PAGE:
Citizens of more than half a dozen countries will face new restrictions on entry to the U.S. under a proclamation signed by President Donald Trump on Sunday that will replace his expiring travel ban.
The new rules, which will impact the citizens of Chad, Iran, Libya, North Korea, Somalia, Syria, and Yemen — and some from Venezuela — will go into effect on October 18.
The restrictions range from an indefinite ban on visas for citizens of countries like Syria to more targeted restrictions. A suspension of non-immigrant visas to citizens for Venezuela, for instance, will apply only to certain government officials and their immediate families.
The announcement comes the same day as Trump’s temporary ban on visitors from six Muslim-majority countries was set to expire 90 days after it went into effect. That ban had barred citizens of Iran, Libya, Somalia, Sudan, Syria and Yemen who lacked a “credible claim of a bona fide relationship with a person or entity in the United States” from entering the U.S. Only one of those countries, Sudan, will no longer be subject to travel restrictions.
The new rules include the suspension of all immigrant visas for nationals of Chad, Iran, Libya, North Korea, Syria, Yemen and Somalia, and the suspension of non-immigrant visas, such as for business and tourism, to nationals of Chad, Libya, North Korea, Syria and Yemen.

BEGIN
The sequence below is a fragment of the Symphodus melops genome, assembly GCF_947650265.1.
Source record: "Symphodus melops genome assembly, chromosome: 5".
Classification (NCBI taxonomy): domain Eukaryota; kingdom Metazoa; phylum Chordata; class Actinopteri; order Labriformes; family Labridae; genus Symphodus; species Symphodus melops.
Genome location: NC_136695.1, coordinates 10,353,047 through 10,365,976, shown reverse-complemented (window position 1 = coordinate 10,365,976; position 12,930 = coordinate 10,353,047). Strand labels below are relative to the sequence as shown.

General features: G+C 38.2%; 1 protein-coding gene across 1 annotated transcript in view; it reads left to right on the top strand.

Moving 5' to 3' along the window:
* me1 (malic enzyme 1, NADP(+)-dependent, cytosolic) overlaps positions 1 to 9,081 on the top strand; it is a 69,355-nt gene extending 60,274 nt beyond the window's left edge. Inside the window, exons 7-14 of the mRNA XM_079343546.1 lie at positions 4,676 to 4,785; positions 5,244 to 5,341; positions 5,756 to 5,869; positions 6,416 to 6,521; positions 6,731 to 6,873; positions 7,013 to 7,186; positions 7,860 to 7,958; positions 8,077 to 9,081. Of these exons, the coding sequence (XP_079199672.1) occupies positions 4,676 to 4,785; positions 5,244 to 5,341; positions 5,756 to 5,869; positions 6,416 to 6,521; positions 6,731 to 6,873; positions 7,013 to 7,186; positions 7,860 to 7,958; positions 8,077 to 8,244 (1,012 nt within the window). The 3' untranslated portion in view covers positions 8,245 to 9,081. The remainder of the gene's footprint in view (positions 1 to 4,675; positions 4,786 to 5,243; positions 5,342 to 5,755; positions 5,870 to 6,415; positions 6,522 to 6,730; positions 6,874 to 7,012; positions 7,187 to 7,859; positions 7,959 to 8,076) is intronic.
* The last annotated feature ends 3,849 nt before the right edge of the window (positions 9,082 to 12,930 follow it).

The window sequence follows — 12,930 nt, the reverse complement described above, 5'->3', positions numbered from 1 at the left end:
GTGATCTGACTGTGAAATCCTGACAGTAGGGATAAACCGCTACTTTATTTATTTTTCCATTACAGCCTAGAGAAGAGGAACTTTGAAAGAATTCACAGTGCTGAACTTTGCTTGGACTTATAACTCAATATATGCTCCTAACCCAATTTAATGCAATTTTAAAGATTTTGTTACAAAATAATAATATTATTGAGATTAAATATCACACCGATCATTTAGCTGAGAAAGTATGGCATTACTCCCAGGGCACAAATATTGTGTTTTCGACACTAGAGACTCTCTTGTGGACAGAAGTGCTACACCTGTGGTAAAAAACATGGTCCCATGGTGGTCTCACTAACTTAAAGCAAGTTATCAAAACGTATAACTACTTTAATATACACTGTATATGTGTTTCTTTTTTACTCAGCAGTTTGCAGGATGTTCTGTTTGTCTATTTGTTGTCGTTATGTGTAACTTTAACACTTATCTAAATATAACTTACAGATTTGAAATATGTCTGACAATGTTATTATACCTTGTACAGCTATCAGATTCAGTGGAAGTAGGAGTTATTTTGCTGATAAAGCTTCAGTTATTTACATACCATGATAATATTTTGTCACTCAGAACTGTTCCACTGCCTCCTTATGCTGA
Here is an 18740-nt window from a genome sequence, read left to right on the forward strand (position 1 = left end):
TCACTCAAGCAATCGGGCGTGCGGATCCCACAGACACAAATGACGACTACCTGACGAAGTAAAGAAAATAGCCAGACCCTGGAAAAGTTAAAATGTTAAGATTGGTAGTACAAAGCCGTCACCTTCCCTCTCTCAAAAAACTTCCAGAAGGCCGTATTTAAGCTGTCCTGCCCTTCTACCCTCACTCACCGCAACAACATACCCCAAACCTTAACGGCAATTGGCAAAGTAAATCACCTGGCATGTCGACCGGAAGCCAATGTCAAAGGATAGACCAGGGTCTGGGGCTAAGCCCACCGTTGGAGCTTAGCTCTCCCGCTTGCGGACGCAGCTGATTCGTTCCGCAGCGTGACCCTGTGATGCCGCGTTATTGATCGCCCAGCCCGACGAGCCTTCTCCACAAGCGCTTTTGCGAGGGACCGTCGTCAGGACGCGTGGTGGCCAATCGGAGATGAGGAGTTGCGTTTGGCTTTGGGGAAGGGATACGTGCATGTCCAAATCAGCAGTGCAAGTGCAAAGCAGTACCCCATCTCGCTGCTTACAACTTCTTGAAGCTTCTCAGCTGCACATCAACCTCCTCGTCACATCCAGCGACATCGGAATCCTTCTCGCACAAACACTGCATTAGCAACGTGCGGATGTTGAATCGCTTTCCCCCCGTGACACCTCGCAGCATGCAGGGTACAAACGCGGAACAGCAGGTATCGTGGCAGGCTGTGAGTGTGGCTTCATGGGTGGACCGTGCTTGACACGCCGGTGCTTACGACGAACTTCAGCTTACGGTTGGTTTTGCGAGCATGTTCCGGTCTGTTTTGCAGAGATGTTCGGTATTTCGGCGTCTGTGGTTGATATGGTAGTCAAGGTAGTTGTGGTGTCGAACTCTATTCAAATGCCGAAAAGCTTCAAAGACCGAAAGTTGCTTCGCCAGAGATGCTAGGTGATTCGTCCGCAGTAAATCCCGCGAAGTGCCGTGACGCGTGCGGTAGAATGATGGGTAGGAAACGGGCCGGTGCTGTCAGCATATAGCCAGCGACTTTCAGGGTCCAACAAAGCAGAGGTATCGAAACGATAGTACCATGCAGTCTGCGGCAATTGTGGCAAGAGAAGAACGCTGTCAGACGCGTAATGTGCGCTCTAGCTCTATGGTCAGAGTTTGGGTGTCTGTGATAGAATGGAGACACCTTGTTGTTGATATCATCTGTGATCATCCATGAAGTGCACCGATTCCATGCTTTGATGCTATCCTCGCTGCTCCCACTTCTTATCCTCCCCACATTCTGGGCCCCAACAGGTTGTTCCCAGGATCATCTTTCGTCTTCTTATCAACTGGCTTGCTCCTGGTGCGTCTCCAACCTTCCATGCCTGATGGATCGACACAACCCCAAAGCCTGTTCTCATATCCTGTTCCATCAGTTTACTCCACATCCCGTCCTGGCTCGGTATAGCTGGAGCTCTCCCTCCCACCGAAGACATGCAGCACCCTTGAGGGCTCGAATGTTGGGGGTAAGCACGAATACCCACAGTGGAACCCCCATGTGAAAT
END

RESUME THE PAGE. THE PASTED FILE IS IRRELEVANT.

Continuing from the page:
Citizens of Iran will not be eligible for tourism and business visas, but remain eligible for student and cultural exchange visas if they undergo additional scrutiny. Such additional scrutiny will also be required for Somali citizens applying for all non-immigrant visas.
And the inclusion of Venezuela and North Korea appeared to be an attempt to block challenges from advocacy groups and others who have called the restrictions a ban on Muslims. Trump during his campaign called for a “total and complete shutdown of Muslims entering the United States.”
The new policy could also complicate the Supreme Court’s upcoming review of the order, which is scheduled for argument next month.
The Justice Department has suggested to the Supreme Court that the two sides submit new legal briefs by October 5 — five days before the argument — that address how the new policy will affect the case.